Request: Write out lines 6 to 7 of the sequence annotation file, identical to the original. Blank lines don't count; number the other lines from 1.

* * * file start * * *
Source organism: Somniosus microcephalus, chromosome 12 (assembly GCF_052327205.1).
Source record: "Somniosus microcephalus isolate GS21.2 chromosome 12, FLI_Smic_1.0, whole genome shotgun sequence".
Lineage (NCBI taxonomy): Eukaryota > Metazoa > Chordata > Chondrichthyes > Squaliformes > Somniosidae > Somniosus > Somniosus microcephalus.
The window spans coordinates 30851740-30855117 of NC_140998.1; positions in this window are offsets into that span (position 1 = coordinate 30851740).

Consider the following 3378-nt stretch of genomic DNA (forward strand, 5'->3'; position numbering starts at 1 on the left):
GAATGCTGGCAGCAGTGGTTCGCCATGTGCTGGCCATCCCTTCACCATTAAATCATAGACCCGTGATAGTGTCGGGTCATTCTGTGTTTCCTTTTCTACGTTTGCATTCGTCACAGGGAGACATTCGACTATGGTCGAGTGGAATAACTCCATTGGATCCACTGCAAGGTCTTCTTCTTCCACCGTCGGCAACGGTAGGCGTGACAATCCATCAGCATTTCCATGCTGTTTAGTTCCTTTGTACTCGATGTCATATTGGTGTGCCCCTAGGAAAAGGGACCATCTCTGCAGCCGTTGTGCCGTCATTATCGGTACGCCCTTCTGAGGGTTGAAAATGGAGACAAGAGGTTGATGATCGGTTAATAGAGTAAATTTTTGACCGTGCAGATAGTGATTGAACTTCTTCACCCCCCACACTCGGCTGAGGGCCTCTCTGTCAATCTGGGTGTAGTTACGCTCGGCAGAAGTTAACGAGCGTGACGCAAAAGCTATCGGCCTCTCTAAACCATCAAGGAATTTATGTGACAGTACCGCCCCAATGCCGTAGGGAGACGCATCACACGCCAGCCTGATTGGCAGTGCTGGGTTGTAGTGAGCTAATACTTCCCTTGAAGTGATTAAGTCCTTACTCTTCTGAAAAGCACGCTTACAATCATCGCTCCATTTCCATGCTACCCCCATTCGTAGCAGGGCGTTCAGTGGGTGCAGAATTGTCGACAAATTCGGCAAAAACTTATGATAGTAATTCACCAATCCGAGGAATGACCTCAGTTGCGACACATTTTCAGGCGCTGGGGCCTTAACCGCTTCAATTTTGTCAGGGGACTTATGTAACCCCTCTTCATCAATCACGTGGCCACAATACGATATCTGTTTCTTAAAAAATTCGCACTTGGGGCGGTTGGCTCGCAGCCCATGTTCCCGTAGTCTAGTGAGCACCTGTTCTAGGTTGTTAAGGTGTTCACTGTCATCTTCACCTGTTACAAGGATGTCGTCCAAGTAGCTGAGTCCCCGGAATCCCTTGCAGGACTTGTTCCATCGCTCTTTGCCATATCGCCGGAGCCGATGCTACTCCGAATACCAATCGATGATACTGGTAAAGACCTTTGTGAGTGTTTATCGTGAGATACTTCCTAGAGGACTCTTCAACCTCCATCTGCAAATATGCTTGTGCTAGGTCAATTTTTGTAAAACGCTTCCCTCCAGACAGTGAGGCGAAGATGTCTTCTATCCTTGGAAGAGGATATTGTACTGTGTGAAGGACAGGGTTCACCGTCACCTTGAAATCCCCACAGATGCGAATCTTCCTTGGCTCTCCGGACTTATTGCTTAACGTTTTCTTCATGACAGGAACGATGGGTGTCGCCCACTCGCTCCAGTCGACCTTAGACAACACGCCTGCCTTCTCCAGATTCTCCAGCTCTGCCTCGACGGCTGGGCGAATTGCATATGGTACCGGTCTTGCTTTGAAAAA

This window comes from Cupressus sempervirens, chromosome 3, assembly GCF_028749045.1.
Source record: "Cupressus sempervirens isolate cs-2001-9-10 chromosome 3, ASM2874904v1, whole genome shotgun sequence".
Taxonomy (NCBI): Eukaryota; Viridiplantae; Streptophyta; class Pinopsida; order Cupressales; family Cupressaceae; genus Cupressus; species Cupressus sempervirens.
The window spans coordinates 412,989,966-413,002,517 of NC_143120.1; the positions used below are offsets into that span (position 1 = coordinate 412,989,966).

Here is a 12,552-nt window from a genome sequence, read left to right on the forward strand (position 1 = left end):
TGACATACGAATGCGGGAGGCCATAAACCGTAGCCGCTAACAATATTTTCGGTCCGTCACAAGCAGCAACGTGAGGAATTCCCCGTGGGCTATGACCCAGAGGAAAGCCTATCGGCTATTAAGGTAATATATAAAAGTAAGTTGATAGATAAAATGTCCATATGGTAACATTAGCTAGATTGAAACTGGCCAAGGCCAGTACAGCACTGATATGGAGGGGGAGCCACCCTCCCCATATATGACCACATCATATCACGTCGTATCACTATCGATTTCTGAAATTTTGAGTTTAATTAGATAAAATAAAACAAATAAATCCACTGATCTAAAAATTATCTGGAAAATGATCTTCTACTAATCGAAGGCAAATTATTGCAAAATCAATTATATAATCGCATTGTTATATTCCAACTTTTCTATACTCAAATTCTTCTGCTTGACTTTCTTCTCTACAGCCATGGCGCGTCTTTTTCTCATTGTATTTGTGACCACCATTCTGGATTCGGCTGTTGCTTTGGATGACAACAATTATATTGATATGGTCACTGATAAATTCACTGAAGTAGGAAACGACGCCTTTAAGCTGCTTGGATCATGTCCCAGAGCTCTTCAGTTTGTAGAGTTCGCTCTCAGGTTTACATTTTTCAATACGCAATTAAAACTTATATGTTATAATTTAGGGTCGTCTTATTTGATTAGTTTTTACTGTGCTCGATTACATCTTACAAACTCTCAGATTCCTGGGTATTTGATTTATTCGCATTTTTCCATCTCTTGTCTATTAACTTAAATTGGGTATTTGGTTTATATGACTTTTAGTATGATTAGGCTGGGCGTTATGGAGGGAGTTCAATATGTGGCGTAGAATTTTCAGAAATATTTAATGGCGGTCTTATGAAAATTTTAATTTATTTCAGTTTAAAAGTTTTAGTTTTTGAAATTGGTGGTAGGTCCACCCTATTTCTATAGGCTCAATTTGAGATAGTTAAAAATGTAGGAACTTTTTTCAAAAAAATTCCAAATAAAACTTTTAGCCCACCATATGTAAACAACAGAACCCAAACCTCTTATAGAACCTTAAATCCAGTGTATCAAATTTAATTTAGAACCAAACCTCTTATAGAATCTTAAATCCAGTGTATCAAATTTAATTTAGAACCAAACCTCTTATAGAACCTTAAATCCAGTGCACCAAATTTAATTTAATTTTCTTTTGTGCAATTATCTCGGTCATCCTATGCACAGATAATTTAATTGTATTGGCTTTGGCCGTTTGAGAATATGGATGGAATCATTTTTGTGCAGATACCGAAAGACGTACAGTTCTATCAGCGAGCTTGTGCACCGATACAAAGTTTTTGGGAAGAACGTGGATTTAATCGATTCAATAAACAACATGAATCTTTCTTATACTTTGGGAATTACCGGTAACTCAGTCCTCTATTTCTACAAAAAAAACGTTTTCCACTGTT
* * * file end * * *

GAATGCTGGCAGCAGTGGTTCGCCATGTGCTGGCCATCCCTTCACCATTAAATCATAGACCCGTGATAGTGTCGGGTCATTCTGTGTTTCCTTTTCTACGTTTGCATTCGTCACAGGGAGACATTCGACTATGGTCGAGTGGAATAACTCCATTGGATCCACTGCAAGGTCTTCTTCTTCCACCGTCGGCAACGGTAGGCGTGACAATCCATCAGCATTTCCATGCTGTTTAGTTCCTTTGTACTCGATGTCATATTGGTGTGCCCCTAGGAAAAGGGACCATCTCTGCAGCCGTTGTGCCGTCATTATCGGTACGCCCTTCTGAGGGTTGAAAATGGAGACAAGAGGTTGATGATCGGTTAATAGAGTAAATTTTTGACCGTGCAGATAGTGATTGAACTTCTTCACCCCCCACACTCGGCTGAGGGCCTCTCTGTCAATCTGGGTGTAGTTACGCTCGGCAGAAGTTAACGAGCGTGACGCAAAAGCTATCGGCCTCTCTAAACCATCAAGGAATTTATGTGACAGTACCGCCCCAATGCCGTAGGGAGACGCATCACACGCCAGCCTGATTGGCAGTGCTGGGTTGTAGTGAGCTAATACTTCCCTTGAAGTGATTAAGTCCTTACTCTTCTGAAAAGCACGCTTACAATCATCGCTCCATTTCCATGCTACCCCCATTCGTAGCAGGGCGTTCAGTGGGTGCAGAATTGTCGACAAATTCGGCAAAAACTTATGATAGTAATTCACCAATCCGAGGAATGACCTCAGTTGCGACACATTTTCAGGCGCTGGGGCCTTAACCGCTTCAATTTTGTCAGGGGACTTATGTAACCCCTCTTCATCAATCACGTGGCCACAATACGATATCTGTTTCTTAAAAAATTCGCACTTGGGGCGGTTGGCTCGCAGCCCATGTTCCCGTAGTCTAGTGAGCACCTGTTCTAGGTTGTTAAGGTGTTCACTGTCATCTTCACCTGTTACAAGGATGTCGTCCAAGTAGCTGAGTCCCCGGAATCCCTTGCAGGACTTGTTCCATCGCTCTTTGCCATATCGCCGGAGCCGATGCTACTCCGAATACCAATCGATGATACTGGTAAAGACCTTTGTGAGTGTTTATCGTGAGATACTTCCTAGAGGACTCTTCAACCTCCATCTGCAAATATGCTTGTGCTAGGTCAATTTTTGTAAAACGCTTCCCTCCAGACAGTGAGGCGAAGATGTCTTCTATCCTTGGAAGAGGATATTGTACTGTGTGAAGGACAGGGTTCACCGTCACCTTGAAATCCCCACAGATGCGAATCTTCCTTGGCTCTCCGGACTTATTGCTTAACGTTTTCTTCATGACAGGAACGATGGGTGTCGCCCACTCGCTCCAGTCGACCTTAGACAACACGCCTGCCTTCTCCAGATTCTCCAGCTCTGCCTCGACGGCTGGGCGAATTGCATATGGTACCGGTCTTGCTTTGAAAAA

This window comes from Cupressus sempervirens, chromosome 3, assembly GCF_028749045.1.